Work to finish the Mamalahoa bypass should begin in fall 2013.
“It’s a go,” Mayor Billy Kenoi said Monday afternoon.
Kenoi said the county reached an agreement in principle with the final landowner along the proposed southern corridor of the bypass road, which will run from Halekii Street to Napoopoo Junction in South Kona, extending from the road Hokulia developers built several years ago. The county will begin improvements on the northern end of the road within two weeks, Kenoi said.
“We had to get past what transpired for the better part of a decade” to proceed with the project, he added, referring to years of litigation between landowners, the county, Hokulia and 1250 Oceanside developers, as well as more recent lawsuits against an insurance company.
The county won $12.5 million in cash and $20 million in land as collateral for another $20 million owed by 1250 Oceanside’s bond insurer, American Motorist Insurance Co., in a lawsuit that was settled late last year. Kenoi said the county will be able either to leverage the cash settlement for federal matching funds or issue a general obligation bond for the remainder of the construction costs.
Hawaii County officials have planned for a Mamalahoa bypass in South Kona going back to the late 1970s. When 1250 Oceanside Partners went through the rezoning and subdivision process in 1994, county officials required the developer to build the bypass between Keauhou and Captain Cook. That requirement was finalized in a 1998 development agreement. One landowner along the route, the Coupe family, then indicated to Oceanside they were unwilling to sell the land. The Coupe’s attorneys successfully argued in 2007 that a 2000 eminent domain procedure was improperly done, because the development agreement between 1250 Oceanside and the county illegally delegated the county’s right to take property by eminent domain. But 3rd Circuit Court Judge Ronald Ibarra upheld a 2005 condemnation by the county.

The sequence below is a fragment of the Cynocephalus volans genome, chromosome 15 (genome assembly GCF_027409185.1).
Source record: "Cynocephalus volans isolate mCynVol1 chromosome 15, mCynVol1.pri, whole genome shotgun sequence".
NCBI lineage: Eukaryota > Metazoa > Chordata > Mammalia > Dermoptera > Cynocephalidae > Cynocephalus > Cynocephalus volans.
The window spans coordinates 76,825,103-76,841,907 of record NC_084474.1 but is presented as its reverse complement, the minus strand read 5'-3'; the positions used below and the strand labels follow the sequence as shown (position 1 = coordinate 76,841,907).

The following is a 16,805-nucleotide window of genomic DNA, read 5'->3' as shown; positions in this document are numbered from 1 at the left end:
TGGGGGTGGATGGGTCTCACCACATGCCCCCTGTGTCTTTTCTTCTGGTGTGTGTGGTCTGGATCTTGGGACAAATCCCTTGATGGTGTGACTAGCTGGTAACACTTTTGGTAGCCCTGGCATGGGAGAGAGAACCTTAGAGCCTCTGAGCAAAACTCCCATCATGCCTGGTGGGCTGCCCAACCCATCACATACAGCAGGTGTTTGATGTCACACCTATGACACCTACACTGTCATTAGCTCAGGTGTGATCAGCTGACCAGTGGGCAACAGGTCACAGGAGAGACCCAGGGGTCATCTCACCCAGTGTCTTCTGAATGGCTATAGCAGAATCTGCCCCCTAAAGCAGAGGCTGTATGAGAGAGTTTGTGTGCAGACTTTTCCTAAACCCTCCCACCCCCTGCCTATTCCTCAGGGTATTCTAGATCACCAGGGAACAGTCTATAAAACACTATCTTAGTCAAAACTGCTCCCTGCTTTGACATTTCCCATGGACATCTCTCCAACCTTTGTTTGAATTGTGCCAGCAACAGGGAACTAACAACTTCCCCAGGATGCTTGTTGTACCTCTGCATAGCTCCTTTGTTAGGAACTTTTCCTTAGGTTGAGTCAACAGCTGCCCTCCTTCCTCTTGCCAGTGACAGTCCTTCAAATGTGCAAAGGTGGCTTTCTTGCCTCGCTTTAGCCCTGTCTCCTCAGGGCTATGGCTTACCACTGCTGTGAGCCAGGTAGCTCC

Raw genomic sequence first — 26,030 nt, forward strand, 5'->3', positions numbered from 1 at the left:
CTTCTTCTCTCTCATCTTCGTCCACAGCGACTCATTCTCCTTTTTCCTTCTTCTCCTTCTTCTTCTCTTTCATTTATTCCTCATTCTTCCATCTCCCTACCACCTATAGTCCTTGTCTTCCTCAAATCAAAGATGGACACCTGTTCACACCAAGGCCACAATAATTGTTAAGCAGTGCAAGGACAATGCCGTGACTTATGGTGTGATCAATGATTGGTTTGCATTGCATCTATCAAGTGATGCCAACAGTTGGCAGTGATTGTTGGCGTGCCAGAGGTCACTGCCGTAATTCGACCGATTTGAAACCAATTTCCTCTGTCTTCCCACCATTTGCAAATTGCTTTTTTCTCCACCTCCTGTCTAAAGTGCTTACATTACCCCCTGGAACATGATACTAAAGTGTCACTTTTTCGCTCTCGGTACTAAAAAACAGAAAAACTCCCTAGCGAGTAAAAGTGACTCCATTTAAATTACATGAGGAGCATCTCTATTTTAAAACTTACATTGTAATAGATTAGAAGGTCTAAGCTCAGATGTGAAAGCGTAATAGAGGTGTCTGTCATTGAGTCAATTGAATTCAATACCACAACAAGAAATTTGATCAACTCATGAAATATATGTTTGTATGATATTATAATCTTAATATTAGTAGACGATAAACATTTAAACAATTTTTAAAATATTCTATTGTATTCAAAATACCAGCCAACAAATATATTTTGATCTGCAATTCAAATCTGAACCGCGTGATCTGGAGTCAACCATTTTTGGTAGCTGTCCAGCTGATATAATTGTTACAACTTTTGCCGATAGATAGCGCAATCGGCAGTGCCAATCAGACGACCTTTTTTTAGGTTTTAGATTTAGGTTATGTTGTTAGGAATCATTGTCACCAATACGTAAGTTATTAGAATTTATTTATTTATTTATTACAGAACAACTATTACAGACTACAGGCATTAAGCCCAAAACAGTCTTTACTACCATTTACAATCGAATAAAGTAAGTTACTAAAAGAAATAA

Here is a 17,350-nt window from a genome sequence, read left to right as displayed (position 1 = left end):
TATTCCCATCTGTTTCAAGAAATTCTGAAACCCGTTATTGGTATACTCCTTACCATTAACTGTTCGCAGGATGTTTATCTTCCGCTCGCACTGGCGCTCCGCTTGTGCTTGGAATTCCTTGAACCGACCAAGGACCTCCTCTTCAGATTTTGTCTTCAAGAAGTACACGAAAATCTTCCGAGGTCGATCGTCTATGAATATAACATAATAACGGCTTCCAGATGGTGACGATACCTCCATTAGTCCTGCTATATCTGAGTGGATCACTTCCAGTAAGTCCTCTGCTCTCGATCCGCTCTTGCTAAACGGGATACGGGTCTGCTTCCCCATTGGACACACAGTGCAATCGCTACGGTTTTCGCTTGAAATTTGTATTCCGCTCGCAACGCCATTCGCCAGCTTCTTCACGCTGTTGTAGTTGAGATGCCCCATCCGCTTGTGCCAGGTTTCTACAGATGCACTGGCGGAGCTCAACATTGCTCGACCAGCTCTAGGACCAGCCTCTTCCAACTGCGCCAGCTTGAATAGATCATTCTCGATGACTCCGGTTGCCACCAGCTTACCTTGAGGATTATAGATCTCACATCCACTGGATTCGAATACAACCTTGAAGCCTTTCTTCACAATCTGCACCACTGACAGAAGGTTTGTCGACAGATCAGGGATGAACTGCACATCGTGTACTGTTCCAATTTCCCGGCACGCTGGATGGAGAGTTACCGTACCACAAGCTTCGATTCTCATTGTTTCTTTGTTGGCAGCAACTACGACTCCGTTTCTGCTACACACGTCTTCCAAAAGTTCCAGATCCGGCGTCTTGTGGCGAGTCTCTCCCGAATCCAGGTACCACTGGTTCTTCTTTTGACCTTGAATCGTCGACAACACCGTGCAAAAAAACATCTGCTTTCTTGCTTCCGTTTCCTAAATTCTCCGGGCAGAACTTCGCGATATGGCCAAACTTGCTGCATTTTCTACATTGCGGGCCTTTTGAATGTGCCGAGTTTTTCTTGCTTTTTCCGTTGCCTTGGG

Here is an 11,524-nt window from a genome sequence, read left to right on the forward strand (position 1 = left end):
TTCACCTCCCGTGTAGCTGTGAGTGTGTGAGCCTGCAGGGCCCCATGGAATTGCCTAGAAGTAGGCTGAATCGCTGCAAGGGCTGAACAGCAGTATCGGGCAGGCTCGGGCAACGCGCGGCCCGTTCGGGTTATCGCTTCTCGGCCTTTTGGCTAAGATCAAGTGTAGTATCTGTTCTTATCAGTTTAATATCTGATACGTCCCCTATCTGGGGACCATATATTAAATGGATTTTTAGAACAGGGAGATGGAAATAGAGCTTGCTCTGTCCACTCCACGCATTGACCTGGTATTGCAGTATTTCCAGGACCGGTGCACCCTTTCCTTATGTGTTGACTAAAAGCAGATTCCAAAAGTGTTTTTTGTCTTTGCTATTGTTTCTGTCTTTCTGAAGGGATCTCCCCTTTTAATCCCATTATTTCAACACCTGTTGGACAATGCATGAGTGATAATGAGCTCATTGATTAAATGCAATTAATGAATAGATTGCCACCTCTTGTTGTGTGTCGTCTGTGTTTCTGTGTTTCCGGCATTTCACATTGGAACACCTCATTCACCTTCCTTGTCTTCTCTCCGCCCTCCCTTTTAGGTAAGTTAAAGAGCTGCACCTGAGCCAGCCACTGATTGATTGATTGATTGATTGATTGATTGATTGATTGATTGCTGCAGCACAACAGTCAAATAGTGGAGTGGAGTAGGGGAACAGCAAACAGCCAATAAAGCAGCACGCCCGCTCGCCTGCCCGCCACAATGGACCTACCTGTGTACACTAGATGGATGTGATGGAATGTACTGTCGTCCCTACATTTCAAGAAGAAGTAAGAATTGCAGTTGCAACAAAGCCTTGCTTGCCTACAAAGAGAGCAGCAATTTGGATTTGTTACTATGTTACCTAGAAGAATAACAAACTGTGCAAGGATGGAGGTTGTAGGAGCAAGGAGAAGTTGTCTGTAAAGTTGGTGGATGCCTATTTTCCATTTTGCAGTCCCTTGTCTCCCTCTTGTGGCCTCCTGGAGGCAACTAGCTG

Kenoi said county officials have been in contact with U.S. Sen. Daniel K. Inouye’s office about getting federal funds, but said using federal money would mean bringing the entire road, including the already built northern portion, to federal standards, and going through the Section 106 consultation process. He said the county may just pursue issuing bonds, which it has the capacity to do, to get the construction funds.
The road now runs from Alii Drive in Keauhou to Halekii Street in Kealakekua. The remaining portion of the road, to Napoopoo Junction, is estimated to cost $27 million to complete.
“We’ll finalize the financing within the next few months,” Kenoi said.
If 1250 Oceanside, which is in receivership, is unable to make good on the $20 million promissory note, the county takes possession of a large tract of land from the defunct development. Kenoi said it would be the county’s largest open space purchase, and could be used for a huge shoreline park, or be sold to reimburse the county for paying to build the road.
The county is proceeding with the initial road design, with an understanding from landowners that some changes may be needed as the construction process begins, he added. The intersection with Napoopoo Junction will be signalized, he said. After years of litigation and negotiations, Kenoi said the landowners along the route were suffering from “litigation fatigue” and seemed to be ready to move toward a resolution.
The agreement was not intentionally timed to coincide with the upcoming mayoral election, Kenoi said.
“We never stopped working because of an election season,” he said. “We’re trying to get done what our residents want done.”
Lloyd’s Banking Group and Hokulia lot owners negotiated an agreement to let the lot owners take over the golf course, clubhouse and other amenities, former CEO John DeFries told West Hawaii Today earlier this year. To help offset costs, the bank also agreed to give the landowners additional property. The bank is trying to sell the remaining property, and has talked to two or three investment groups, he said.